- New threats and a wider attack surface. While acquiring the assets of another company, you’re also acquiring its risk profile, which may be new for your business. The cyber program of a healthcare provider acquiring a pharmaceutical retailer, for example, may not have been designed to address the wider range of business risks and possible threats.
- The potential to inherit dormant cyber threats. Along with the other organisation’s IT assets, you could be acquiring some serious problems that are not yet visible.
And while the infrastructure is more vulnerable, research from Digital Shadows suggests that during M&A, attackers are more likely to be waiting in the wings. It is an opportune time to profit by exploiting financial markets and intellectual property. As valuable data changes hands, there are more opportunities for a data breach. If employees are resentful or fearful of the coming changes, attackers might be more successful in finding insiders to exploit.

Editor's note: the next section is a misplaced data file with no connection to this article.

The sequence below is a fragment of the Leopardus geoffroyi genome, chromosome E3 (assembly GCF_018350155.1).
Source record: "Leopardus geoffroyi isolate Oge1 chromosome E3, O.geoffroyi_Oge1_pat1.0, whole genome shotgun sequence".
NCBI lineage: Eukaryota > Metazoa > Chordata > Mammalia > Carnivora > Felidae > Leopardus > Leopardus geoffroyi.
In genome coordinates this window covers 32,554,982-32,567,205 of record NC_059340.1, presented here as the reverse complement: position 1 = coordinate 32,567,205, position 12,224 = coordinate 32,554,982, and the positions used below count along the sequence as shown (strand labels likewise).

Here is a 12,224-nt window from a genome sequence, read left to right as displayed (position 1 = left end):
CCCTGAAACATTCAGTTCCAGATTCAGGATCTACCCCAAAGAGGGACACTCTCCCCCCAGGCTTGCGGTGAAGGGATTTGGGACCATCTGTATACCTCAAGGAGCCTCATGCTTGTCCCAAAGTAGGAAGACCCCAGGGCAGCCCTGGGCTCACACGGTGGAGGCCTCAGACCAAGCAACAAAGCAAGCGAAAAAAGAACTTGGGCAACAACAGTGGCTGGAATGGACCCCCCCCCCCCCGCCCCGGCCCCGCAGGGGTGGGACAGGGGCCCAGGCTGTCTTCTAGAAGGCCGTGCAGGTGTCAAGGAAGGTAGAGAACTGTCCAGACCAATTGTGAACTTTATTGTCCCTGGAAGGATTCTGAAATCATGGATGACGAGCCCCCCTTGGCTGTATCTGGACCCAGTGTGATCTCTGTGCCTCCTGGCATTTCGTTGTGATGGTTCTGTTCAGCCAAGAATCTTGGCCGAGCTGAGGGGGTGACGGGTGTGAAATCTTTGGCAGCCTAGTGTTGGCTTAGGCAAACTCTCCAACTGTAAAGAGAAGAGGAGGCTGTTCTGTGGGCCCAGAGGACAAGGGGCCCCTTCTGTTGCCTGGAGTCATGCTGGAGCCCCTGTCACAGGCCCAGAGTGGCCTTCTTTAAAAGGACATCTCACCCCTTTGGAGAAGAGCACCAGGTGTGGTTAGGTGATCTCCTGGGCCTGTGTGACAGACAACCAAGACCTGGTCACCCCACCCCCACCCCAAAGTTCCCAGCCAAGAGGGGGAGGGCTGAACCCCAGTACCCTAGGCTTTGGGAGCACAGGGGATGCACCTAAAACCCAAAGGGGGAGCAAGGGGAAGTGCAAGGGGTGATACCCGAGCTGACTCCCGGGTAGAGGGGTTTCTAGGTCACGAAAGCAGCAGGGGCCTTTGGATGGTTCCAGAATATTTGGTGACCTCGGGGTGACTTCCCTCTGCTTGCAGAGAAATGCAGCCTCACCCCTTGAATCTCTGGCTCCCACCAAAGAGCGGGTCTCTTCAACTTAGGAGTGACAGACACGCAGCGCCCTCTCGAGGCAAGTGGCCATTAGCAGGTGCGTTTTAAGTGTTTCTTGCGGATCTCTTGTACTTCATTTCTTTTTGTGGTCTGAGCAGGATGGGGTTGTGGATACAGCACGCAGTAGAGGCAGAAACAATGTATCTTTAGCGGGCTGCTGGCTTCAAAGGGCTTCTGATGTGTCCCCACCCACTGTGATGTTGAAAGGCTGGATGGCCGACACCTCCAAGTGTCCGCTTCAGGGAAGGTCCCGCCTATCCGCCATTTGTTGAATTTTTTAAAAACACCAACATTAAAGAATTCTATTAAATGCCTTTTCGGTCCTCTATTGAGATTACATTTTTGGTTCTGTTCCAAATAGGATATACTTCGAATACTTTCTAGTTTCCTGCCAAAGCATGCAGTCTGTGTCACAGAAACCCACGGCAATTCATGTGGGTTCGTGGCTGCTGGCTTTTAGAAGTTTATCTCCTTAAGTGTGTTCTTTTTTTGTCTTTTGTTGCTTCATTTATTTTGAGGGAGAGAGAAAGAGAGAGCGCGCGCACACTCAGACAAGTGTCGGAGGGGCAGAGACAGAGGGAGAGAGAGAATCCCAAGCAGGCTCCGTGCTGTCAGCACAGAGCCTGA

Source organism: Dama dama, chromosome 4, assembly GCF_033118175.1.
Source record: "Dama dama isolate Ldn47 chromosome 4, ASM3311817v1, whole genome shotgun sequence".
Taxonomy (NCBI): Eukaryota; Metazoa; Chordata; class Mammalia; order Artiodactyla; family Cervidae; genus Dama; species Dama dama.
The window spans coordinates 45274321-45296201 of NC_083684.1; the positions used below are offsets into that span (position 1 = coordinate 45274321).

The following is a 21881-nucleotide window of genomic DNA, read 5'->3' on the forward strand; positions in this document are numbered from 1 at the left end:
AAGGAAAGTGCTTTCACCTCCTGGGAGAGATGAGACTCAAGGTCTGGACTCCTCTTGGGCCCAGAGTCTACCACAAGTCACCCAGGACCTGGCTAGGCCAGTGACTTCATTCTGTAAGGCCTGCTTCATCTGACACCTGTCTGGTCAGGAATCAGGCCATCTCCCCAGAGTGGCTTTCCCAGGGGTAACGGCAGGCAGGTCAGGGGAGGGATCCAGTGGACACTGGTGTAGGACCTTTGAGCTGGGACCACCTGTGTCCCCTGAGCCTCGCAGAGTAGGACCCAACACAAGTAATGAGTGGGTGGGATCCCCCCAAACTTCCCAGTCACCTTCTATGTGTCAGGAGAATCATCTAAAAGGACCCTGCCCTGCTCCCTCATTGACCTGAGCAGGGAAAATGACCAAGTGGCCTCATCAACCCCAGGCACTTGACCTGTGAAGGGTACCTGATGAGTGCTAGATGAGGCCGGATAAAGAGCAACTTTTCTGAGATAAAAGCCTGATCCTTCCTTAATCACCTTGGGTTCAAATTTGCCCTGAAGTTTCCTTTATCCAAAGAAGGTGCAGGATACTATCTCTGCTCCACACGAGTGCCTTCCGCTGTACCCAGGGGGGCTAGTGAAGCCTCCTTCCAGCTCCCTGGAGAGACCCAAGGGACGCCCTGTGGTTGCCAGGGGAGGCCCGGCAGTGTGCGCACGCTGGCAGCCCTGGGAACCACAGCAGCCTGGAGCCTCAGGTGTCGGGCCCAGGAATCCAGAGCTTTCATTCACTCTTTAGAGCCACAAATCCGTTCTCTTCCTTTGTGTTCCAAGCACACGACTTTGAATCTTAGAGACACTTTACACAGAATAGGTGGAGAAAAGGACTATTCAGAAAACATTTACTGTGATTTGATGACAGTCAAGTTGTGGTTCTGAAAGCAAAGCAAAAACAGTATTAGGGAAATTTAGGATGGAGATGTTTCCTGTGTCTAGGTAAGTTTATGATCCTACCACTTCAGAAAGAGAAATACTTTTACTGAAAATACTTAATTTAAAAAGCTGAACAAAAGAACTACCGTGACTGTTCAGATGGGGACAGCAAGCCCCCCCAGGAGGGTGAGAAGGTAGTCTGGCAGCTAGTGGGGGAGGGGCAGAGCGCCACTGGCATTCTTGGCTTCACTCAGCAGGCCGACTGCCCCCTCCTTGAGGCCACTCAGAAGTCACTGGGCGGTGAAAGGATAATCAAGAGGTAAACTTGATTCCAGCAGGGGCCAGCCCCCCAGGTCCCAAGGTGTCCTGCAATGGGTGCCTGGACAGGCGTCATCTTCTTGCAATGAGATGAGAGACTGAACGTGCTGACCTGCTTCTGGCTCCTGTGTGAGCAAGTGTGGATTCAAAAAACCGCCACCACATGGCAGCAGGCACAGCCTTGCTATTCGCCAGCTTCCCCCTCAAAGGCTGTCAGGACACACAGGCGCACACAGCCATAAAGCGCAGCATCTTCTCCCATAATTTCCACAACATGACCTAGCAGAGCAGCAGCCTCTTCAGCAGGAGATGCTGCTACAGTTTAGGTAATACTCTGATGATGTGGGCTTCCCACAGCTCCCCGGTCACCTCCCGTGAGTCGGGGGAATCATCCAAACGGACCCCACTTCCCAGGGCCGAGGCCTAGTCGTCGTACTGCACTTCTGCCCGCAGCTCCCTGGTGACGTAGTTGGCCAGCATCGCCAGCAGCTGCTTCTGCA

CISOs Need a Seat at the Table—and New Tools in Their Kit
CISOs need to be an integral part of M&A planning and execution at every stage—not just once the deal is done and IT assets need to be integrated. The security posture of the target company needs to be carefully assessed during due diligence, and a refreshed cybersecurity program for the future entity needs to be mapped out proactively.